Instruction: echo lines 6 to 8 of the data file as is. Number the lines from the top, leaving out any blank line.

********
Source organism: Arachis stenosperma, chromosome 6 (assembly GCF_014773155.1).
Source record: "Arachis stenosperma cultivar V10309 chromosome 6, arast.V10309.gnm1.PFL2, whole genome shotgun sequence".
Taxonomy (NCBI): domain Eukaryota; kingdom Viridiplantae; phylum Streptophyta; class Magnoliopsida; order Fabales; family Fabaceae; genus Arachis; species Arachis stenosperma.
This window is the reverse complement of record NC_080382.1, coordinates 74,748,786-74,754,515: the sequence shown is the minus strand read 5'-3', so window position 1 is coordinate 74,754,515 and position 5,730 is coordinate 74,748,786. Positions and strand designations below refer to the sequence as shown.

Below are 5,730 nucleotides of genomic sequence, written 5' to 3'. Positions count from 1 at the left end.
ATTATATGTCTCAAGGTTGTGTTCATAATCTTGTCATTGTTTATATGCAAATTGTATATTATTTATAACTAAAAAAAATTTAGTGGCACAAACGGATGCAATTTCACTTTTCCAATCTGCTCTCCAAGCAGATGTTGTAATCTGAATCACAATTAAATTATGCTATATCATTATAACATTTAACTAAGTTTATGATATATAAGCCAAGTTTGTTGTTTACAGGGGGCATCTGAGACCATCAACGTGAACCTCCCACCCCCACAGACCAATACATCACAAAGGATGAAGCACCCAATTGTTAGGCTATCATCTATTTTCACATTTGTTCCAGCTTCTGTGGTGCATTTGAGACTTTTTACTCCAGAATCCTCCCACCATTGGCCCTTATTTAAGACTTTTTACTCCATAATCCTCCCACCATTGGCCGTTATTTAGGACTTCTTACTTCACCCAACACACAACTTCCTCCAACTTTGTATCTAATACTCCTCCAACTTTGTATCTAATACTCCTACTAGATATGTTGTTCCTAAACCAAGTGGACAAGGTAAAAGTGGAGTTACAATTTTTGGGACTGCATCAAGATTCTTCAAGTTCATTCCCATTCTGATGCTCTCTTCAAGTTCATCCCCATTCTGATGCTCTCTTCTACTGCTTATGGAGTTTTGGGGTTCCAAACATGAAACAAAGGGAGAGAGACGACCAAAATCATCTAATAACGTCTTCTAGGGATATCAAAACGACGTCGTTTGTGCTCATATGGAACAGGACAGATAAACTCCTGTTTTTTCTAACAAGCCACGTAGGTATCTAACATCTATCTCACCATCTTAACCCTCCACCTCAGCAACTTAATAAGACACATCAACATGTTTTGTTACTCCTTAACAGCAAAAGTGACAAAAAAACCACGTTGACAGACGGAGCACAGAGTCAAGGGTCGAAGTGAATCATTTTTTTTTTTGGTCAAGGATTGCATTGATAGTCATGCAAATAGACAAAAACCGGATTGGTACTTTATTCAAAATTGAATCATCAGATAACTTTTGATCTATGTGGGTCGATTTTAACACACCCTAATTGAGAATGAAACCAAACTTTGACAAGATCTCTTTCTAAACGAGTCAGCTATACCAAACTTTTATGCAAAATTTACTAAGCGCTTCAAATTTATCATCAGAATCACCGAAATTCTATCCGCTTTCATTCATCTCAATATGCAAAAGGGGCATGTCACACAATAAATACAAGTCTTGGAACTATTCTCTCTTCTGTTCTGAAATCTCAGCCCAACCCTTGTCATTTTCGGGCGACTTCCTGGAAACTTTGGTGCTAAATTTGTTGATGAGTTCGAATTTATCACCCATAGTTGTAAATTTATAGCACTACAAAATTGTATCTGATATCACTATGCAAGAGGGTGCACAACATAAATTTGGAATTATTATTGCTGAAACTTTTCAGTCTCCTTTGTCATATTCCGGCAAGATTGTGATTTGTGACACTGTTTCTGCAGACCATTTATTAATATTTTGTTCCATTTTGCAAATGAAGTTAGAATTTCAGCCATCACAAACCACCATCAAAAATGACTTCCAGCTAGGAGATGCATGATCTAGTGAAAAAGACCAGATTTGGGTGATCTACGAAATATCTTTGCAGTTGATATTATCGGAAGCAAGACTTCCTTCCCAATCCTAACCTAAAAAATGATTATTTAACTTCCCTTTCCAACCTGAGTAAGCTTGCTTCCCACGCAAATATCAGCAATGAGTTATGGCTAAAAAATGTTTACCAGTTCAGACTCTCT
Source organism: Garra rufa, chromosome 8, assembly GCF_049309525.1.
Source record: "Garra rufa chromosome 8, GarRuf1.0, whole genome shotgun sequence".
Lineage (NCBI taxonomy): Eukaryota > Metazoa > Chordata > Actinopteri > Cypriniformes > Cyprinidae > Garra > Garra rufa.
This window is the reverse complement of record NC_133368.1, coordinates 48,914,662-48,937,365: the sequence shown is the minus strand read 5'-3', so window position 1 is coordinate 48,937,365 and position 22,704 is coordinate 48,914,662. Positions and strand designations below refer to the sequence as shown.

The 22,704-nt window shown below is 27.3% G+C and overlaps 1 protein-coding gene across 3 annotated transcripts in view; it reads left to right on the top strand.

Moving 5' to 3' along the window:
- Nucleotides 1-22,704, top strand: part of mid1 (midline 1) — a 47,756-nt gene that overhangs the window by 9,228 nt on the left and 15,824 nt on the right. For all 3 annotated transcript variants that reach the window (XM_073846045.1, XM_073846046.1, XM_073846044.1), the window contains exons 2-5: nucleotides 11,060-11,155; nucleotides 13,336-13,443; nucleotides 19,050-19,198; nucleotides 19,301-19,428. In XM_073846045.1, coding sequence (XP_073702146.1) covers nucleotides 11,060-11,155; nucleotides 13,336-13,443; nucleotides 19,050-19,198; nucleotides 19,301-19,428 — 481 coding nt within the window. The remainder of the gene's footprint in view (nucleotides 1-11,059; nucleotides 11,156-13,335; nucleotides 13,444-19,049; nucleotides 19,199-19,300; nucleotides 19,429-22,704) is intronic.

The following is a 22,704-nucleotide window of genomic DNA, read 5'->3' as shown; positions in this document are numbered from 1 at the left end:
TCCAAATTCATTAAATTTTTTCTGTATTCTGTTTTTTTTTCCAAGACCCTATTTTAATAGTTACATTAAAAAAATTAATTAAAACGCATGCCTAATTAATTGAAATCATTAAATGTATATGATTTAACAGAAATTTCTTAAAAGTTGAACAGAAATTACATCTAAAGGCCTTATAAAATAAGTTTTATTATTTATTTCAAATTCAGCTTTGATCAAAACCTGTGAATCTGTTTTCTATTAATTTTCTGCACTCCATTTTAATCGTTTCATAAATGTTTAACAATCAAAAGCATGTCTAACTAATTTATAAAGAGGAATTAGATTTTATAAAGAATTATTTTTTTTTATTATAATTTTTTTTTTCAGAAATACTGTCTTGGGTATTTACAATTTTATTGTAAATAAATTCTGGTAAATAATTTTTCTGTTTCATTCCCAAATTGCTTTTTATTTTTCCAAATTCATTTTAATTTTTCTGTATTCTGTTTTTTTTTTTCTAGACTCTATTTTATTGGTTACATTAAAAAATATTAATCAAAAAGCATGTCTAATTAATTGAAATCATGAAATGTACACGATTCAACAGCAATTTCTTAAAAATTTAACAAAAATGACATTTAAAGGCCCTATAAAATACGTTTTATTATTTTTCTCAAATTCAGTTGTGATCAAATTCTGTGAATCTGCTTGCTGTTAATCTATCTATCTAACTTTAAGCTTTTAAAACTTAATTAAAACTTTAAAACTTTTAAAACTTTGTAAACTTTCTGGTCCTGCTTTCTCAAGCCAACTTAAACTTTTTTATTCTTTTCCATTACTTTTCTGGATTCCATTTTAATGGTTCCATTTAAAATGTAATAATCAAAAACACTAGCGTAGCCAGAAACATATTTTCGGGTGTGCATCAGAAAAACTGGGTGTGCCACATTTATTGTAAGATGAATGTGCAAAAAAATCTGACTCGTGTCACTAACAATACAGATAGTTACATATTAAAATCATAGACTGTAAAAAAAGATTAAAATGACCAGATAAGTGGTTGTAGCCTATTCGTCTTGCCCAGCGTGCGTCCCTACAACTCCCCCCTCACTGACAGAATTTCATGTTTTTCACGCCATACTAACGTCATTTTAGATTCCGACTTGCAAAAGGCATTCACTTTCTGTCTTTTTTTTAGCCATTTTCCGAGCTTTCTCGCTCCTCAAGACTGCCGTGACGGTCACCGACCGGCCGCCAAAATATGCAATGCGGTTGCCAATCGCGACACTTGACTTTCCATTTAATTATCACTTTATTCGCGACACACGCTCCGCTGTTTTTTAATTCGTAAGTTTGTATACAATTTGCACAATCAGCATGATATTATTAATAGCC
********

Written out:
ATTATATGTCTCAAGGTTGTGTTCATAATCTTGTCATTGTTTATATGCAAATTGTATATTATTTATAACTAAAAAAAATTTAGTGGCACAAACGGATGCAATTTCACTTTTCCAATCTGCTCTCCAAGCAGATGTTGTAATCTGAATCACAATTAAATTATGCTATATCATTATAACATTTAACTAAGTTTATGATATATAAGCCAAGTTTGTTGTTTACAGGGGGCATCTGAGACCATCAACGTGAACCTCCCACCCCCACAGACCAATACATCACAAAGGATGAAGCACCCAATTGTTAGGCTATCATCTATTTTCACATTTGTTCCAGCTTCTGTGGTGCATTTGAGACTTTTTACTCCAGAATCCTCCCACCATTGGCCCTTATTTAAGACTTTTTACTCCATAATCCTCCCACCATTGGCCGTTATTTAGGACTTCTTACTTCACCCAACACACAACTTCCTCCAACTTTGTATCTAATACTCCTCCAACTTTGTATCTAATACTCCTACTAGATATGTTGTTCCTAAACCAAGTGGACAAGGTAAAAGTGGAGTTACAATTTTTGGGACTGCATCAAGATTCTTCAAGTTCATTCCCATTCTGATGCTCTCTTCAAGTTCATCCCCATTCTGATGCTCTCTTCTACTGCTTATGGAGTTTTGGGGTTCCAAACATGAAACAAAGGGAGAGAGACGACCAAAATCATCTAATAACGTCTTCTAGGGATATCAAAACGACGTCGTTTGTGCTCATATGGAACAGGACAGATAAACTCCTGTTTTTTCTAACAAGCCACGTAGGTATCTAACATCTATCTCACCATCTTAACCCTCCACCTCAGCAACTTAATAAGACACATCAACATGTTTTGTTACTCCTTAACAGCAAAAGTGACAAAAAAACCACGTTGACAGACGGAGCACAGAGTCAAGGGTCGAAGTGAATCATTTTTTTTTTTGGTCAAGGATTGCATTGATAGTCATGCAAATAGACAAAAACCGGATTGGTACTTTATTCAAAATTGAATCATCAGATAACTTTTGATCTATGTGGGTCGATTTTAACACACCCTAATTGAGAATGAAACCAAACTTTGACAAGATCTCTTTCTAAACGAGTCAGCTATACCAAACTTTTATGCAAAATTTACTAAGCGCTTCAAATTTATCATCAGAATCACCGAAATTCTATCCGCTTTCATTCATCTCAATATGCAAAAGGGGCATGTCACACAATAAATACAAGTCTTGGAACTATTCTCTCTTCTGTTCTGAAATCTCAGCCCAACCCTTGTCATTTTCGGGCGACTTCCTGGAAACTTTGGTGCTAAATTTGTTGATGAGTTCGAATTTATCACCCATAGTTGTAAATTTATAGCACTACAAAATTGTATCTGATATCACTATGCAAGAGGGTGCACAACATAAATTTGGAATTATTATTGCTGAAACTTTTCAGTCTCCTTTGTCATATTCCGGCAAGATTGTGATTTGTGACACTGTTTCTGCAGACCATTTATTAATATTTTGTTCCATTTTGCAAATGAAGTTAGAATTTCAGCCATCACAAACCACCATCAAAAATGACTTCCAGCTAGGAGATGCATGATCTAGTGAAAAAGACCAGATTTGGGTGATCTACGAAATATCTTTGCAGTTGATATTATCGGAAGCAAGACTTCCTTCCCAATCCTAACCTAAAAAATGATTATTTAACTTCCCTTTCCAACCTGAGTAAGCTTGCTTCCCACGCAAATATCAGCAATGAGTTATGGCTAAAAAATGTTTACCAGTTCAGACTCTCT
Source organism: Garra rufa, chromosome 8, assembly GCF_049309525.1.
Source record: "Garra rufa chromosome 8, GarRuf1.0, whole genome shotgun sequence".